General Election manifestos released – what could a change of government mean for your money?

With manifestos released there are now more solid indications as to how things might alter for personal finances after the general election.

| 9 min read

With the Labour party well ahead in the polls ahead of the general election on the 4th July, investor attention is drawn to what might be in store for personal finances and taxes.

Labour and the Conservatives do not appear to be miles apart on economic policy, limiting the scope for dramatic changes. This may mean a relatively benign landscape unfolds for markets, especially when set against other nations with elections this year. Not least of which, the reprise of a Trump-led White House poses some uncertainty should the Republicans triumph in the US election.

Yet there are some clear differences in priorities and in tone between the various parties, which could set the stage for some important changes to personal finances.

What could a change of government mean for your money?

1. Income tax and National Insurance

Taxes are always on the agenda during election campaigning and this time is no different. Expectations were low for any movement around currently frozen income tax thresholds, and both Conservative and Labour have confirmed they plan to keep the standard allowances frozen until 2028.

More positively for taxpayers, neither party is planning to increase income tax rates, but with inflation and wages ratcheting up the band freeze effectively represents a gradual tax hike by stealth.

Current Chancellor Jeremy Hunt had previously hinted at another National Insurance cut with a possible longer-term ambition of phasing out NI altogether. In last year’s Autumn Statement, he reduced the levy from 12% to 10%, and then again to 8% in the Spring Budget. It was therefore no surprise to see promises outlined in the Conservative party manifesto with a further 2p cut by April 2027, dropping the rate to 6%.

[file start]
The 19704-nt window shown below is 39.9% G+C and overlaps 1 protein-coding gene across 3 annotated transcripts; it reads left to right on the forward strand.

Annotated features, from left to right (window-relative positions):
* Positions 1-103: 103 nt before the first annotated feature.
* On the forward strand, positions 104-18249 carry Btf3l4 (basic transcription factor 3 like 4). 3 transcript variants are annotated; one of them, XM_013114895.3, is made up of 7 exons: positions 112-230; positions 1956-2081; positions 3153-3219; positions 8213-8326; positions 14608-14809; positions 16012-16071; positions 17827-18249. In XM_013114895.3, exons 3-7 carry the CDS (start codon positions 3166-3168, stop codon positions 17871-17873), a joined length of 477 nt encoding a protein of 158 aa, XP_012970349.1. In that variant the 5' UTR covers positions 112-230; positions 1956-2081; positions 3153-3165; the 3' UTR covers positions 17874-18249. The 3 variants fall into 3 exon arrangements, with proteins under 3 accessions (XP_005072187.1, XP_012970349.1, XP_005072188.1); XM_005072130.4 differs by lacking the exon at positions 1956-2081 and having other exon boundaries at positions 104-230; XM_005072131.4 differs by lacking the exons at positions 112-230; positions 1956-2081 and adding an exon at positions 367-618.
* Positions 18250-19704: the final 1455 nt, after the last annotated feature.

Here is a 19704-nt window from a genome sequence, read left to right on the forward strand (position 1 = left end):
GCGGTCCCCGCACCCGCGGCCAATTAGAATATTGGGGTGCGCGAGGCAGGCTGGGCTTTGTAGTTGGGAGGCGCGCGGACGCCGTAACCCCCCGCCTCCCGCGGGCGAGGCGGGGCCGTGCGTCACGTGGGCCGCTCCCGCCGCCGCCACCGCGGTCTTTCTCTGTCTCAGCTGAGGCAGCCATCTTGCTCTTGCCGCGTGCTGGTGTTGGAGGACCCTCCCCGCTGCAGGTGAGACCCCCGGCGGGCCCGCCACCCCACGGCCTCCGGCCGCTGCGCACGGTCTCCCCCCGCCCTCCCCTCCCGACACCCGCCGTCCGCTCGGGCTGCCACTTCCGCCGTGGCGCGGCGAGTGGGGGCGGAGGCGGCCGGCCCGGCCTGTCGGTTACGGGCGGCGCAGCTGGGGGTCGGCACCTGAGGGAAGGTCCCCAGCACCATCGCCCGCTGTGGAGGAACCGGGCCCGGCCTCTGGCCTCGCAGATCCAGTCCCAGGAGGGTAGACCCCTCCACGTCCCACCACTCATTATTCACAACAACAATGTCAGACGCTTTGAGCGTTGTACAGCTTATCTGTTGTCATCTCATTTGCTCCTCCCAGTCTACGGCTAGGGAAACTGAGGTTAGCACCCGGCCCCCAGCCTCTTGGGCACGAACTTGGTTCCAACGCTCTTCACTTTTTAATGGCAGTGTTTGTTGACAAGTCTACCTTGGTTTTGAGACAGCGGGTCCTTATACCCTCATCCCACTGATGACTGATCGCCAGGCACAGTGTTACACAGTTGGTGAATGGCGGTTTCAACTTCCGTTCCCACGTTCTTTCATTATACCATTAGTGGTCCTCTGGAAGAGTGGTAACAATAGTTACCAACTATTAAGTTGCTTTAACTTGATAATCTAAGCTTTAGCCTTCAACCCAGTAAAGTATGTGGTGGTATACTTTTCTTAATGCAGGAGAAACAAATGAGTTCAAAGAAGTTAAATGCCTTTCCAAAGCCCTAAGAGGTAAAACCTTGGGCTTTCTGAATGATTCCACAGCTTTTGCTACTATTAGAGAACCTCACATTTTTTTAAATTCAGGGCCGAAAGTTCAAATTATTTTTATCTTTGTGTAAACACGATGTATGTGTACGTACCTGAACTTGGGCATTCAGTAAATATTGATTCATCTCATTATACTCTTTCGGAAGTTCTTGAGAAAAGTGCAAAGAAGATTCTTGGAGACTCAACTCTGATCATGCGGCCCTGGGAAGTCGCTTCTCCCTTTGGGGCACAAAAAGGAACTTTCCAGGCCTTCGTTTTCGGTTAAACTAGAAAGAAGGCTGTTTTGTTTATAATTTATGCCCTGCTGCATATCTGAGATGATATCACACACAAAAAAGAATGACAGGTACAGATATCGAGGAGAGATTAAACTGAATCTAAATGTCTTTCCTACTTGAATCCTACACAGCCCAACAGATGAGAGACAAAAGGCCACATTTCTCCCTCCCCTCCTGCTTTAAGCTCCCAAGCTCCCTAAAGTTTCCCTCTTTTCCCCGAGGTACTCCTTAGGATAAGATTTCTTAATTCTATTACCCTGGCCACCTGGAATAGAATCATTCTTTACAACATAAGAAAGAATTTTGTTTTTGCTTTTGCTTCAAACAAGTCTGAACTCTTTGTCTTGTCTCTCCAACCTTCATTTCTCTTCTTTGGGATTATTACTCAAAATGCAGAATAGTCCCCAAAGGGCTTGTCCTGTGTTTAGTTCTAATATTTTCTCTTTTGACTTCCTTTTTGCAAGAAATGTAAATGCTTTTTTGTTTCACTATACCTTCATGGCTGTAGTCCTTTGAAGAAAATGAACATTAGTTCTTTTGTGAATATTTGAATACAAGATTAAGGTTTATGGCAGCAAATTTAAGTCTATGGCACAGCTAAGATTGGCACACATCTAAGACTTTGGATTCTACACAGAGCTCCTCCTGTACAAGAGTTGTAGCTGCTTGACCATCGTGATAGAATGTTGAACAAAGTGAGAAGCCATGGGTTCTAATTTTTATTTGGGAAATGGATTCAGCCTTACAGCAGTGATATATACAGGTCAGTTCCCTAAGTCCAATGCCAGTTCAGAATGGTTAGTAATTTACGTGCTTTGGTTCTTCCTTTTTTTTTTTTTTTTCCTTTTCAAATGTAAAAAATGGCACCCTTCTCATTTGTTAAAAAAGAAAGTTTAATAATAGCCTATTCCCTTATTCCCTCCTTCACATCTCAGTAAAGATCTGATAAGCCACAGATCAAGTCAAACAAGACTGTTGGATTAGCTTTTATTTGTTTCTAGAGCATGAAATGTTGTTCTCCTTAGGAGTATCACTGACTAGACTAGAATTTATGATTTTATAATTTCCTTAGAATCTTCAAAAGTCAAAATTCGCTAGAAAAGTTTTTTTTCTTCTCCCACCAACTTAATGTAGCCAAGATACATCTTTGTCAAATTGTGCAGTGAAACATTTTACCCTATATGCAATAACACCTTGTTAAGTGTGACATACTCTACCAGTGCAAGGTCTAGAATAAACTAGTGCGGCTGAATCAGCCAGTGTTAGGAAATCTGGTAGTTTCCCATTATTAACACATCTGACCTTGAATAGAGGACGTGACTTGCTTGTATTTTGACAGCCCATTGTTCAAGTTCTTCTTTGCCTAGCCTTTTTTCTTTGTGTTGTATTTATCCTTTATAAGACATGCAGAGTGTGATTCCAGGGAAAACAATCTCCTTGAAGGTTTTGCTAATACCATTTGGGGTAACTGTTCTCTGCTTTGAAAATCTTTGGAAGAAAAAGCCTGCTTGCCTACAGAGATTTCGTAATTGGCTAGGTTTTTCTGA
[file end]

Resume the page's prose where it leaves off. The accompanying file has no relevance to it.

Meanwhile, the Conservatives also said they would abolish the main rate of Class 4 self-employed National Insurance by the end of the Parliament. It comes after Class 2 NICs were retired in the Spring Budget. Labour would probably put an end to the ratcheting down of NI. However, shadow chancellor Rachel Reeves recently also ruled out increases to income tax or national insurance under a Labour government.

Read more: Are voluntary National Insurance contributions worth it?

2. VAT on school fees

Labour has confirmed it will introduce VAT on school fees should it form the next government. This will come at a difficult time for many parents. Fees have risen with high inflation over the past few years and some families may face difficult choices with a further increase in costs.

If this could affect you, and you can manage it, it may be worth enquiring whether you can pay fees in an advance of the measure coming in – although this may not protect against any retrospective legislative move.

Meanwhile, with many grandparents happy to step in and contribute care must be taken around any inheritance tax consequences. There’s a standard £3,000 in IHT-free gift allowance each year for everyone, but anything over this is classed as a 'potentially exempt transfer'. This means it is only fully free from inheritance tax if the donor survives for seven years after making the gift.

There are some exceptions to this, notably gifts made from surplus income, which must not impact the giver’s standard of living, and require good record keeping. It’s worth speaking with a professional if this is an issue for you and your family.

Read more: Private school fees: a way to reduce your inheritance tax?

3. ISAs

Plans for a new British ISA were announced in the Spring Budget. The idea floated offers investors an extra £5,000 ISA allowance, on top of the current £20,000, that can be used to invest in UK companies.

The Labour party has openly supported the idea of a British ISA and has made positive noises about the retail ownership of British businesses more widely, so should they emerge victorious they may well run with it.

We’ll soon learn more about the possible design of the British ISA – and which assets it might include – following the end of a Treasury consultation on the subject.